Question Video: Identifying the Effect of Coherent Light on a Resonant Cavity | Nagwa Question Video: Identifying the Effect of Coherent Light on a Resonant Cavity | Nagwa

# Question Video: Identifying the Effect of Coherent Light on a Resonant Cavity Physics • Third Year of Secondary School

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Consider two identical lasers. Energy is transferred to one of the lasers to make the laser emit coherent light. The coherent light is directed into the resonant cavity of the other laser. Which of the following most correctly describes the effect of the coherent light on atoms in the active medium of the laser that the light is directed into? [A] Electrons in the ground state transition to an excited state and then decay to the ground state. [B] Electrons in the ground state transition to an excited state, then decay to a metastable state, and then decay to the ground state. [C] Electrons in the ground state transition to a metastable state and then decay to the ground state.

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### Video Transcript

Consider two identical lasers. Energy is transferred to one of the lasers to make the laser emit coherent light. The coherent light is directed into the resonant cavity of the other laser. Which of the following most correctly describes the effect of the coherent light on atoms in the active medium of the laser that the light is directed into? (A) Electrons in the ground state transition to an excited state and then decay to the ground state. (B) Electrons in the ground state transition to an excited state, then decay to a metastable state, and then decay to the ground state. Or (C) electrons in the ground state transition to a metastable state and then decay to the ground state.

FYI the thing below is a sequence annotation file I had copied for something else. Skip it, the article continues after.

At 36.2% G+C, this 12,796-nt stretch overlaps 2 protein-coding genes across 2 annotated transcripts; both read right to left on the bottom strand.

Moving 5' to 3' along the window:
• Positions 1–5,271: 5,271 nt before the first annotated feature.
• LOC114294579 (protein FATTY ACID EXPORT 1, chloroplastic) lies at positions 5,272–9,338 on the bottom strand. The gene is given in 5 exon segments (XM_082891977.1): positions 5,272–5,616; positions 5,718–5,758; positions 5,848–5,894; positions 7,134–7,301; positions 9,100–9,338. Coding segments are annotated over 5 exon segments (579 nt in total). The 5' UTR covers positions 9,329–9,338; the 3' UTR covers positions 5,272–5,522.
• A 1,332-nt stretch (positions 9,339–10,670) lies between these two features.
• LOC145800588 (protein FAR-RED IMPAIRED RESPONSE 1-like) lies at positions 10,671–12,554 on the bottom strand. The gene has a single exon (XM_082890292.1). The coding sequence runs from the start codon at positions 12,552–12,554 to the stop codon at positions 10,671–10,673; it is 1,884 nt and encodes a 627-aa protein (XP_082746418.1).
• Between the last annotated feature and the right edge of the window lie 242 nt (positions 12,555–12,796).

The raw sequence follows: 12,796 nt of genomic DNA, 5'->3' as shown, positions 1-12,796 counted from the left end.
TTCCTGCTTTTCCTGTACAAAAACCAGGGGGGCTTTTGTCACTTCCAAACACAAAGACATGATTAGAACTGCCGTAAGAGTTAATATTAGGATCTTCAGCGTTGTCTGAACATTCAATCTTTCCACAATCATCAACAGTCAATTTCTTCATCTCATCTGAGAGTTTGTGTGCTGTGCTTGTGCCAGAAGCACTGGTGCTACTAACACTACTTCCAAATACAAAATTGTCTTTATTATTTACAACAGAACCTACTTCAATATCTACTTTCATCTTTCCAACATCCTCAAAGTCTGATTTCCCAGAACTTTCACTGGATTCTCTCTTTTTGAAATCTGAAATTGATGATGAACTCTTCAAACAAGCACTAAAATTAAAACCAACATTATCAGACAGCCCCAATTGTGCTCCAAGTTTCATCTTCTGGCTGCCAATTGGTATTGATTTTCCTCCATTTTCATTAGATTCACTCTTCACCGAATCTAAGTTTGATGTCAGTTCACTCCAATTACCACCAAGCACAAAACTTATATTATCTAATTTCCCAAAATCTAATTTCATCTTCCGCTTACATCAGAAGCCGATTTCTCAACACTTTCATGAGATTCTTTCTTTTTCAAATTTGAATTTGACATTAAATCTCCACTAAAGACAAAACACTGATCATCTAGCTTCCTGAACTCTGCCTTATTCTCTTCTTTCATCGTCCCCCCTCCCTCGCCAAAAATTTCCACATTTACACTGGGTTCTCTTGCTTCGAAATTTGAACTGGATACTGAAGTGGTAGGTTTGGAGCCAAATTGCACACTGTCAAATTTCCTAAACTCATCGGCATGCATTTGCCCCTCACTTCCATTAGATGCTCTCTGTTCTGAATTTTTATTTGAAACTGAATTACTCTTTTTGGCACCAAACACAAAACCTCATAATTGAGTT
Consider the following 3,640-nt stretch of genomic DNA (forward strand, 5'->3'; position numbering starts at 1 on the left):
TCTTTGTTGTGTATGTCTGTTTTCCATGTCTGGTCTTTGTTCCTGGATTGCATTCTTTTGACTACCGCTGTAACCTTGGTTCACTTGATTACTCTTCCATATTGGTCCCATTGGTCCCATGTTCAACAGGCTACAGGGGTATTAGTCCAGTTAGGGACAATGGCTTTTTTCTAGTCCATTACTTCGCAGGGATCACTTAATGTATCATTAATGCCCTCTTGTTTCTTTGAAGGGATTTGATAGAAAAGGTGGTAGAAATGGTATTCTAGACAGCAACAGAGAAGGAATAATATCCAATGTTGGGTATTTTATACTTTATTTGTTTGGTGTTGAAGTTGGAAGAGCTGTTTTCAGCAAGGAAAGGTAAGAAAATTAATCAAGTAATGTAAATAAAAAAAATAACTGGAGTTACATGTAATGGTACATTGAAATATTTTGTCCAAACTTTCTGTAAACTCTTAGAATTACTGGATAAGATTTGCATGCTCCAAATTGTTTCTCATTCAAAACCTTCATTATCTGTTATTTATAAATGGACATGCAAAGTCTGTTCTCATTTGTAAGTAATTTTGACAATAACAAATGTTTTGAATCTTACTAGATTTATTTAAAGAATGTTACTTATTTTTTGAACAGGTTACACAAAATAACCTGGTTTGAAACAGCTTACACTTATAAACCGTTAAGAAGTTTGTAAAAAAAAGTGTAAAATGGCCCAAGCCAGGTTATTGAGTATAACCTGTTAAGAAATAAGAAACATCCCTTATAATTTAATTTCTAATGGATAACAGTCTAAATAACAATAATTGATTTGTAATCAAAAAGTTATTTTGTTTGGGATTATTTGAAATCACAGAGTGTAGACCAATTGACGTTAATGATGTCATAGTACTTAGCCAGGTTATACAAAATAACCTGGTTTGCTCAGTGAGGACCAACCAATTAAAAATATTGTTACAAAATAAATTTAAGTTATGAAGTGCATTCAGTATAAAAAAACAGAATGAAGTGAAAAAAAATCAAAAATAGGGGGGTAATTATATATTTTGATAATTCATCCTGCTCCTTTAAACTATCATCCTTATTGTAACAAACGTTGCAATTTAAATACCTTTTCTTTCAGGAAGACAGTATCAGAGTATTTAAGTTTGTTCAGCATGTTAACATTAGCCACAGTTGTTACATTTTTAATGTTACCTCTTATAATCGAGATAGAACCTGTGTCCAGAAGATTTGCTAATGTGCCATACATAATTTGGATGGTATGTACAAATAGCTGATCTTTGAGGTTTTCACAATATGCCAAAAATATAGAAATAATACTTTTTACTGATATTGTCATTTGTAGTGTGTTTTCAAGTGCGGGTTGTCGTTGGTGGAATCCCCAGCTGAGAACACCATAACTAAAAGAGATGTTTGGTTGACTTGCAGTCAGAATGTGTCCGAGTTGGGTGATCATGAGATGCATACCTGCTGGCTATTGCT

Before we start to answer this question, let’s make an outline of the scenario we’ve been given. We have two identical lasers. Coherent light from the first laser is directed into the resonant cavity of the other laser, meaning the first laser acts as an energy source. We need to work out how the coherent light from the first laser affects the electrons in the active medium of the second laser.

Let’s start by thinking about what’s going on in the active medium of the first laser. The active medium of a laser has three energy levels: a ground state, a metastable state, and an excited state. Let’s label the energies of each of these states. We’ll say that the ground state corresponds to an energy of 𝐸 g, the metastable state corresponds to an energy of 𝐸 m, and the excited state corresponds to an energy of 𝐸 e.

Most of the electrons will start out in the ground state. An external energy source can be used to excite the electrons by providing photons to the active medium. If an electron absorbs a photon of exactly the right energy, it can be excited to a higher state. Usually, the electrons in a laser transition from the ground state to the excited state, bypassing the metastable state. This occurs if the electron absorbs a photon with an energy equal to the difference between the excited state and the ground state, 𝐸 e minus 𝐸 g.